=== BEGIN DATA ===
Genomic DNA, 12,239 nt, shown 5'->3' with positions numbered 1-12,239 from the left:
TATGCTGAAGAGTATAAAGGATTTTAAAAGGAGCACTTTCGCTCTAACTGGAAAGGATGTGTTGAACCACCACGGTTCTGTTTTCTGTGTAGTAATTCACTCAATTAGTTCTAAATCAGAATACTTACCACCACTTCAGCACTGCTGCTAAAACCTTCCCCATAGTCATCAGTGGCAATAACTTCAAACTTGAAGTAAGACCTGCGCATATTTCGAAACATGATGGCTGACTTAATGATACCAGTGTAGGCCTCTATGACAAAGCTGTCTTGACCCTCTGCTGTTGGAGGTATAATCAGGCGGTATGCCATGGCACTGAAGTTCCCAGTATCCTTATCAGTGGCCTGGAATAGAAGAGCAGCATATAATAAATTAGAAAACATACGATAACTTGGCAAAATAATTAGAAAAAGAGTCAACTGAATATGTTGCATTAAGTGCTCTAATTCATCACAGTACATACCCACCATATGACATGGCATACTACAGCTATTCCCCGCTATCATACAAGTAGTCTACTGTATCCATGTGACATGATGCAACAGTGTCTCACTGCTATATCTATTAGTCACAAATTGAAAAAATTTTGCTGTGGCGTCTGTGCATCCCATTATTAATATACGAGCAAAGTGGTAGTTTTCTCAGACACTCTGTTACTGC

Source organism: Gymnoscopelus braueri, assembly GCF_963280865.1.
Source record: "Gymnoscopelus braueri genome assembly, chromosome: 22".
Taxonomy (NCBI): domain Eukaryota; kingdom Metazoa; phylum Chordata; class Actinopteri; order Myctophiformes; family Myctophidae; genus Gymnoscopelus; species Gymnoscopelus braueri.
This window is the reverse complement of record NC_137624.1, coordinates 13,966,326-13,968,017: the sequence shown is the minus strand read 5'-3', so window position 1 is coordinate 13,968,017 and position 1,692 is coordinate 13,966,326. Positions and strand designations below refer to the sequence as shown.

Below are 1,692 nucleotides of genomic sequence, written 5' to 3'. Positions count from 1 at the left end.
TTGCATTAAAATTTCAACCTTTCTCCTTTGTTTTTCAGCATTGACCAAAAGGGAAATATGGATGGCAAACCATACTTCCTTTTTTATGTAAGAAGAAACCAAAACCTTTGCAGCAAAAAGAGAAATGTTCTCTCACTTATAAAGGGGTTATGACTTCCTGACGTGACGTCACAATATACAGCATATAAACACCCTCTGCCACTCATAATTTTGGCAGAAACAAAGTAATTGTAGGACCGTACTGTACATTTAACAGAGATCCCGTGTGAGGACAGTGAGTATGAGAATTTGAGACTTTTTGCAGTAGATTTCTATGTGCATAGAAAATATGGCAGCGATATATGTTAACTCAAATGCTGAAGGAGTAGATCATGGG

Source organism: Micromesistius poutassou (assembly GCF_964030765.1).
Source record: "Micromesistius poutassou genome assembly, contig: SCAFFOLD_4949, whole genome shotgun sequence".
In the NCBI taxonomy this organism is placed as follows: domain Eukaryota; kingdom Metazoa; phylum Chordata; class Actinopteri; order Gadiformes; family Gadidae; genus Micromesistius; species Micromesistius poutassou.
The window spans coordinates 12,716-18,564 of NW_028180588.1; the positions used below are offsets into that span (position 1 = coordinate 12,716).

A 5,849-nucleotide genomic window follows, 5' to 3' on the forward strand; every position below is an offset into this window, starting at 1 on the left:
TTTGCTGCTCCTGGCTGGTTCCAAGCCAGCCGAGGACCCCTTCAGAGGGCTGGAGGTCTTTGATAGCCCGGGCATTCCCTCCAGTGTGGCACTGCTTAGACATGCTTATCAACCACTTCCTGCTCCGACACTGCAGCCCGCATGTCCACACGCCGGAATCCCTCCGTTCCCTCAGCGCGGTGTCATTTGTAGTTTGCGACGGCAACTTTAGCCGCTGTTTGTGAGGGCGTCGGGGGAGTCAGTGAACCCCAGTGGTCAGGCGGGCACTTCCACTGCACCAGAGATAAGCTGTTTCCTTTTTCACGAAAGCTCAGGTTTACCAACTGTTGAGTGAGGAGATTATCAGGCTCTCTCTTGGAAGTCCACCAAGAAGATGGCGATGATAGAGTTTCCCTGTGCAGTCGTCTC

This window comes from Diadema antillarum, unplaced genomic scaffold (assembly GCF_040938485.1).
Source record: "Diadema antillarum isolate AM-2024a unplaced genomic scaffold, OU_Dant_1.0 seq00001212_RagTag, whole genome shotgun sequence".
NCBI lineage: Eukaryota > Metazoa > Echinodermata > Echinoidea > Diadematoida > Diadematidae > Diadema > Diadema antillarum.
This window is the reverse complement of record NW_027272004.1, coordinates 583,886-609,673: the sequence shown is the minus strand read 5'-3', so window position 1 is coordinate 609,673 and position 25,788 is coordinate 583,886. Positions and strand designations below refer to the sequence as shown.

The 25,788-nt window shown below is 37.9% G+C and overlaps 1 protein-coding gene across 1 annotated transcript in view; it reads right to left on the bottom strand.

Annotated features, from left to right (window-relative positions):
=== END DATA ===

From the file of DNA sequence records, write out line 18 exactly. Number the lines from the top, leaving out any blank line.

This window is the reverse complement of record NW_027272004.1, coordinates 583,886-609,673: the sequence shown is the minus strand read 5'-3', so window position 1 is coordinate 609,673 and position 25,788 is coordinate 583,886. Positions and strand designations below refer to the sequence as shown.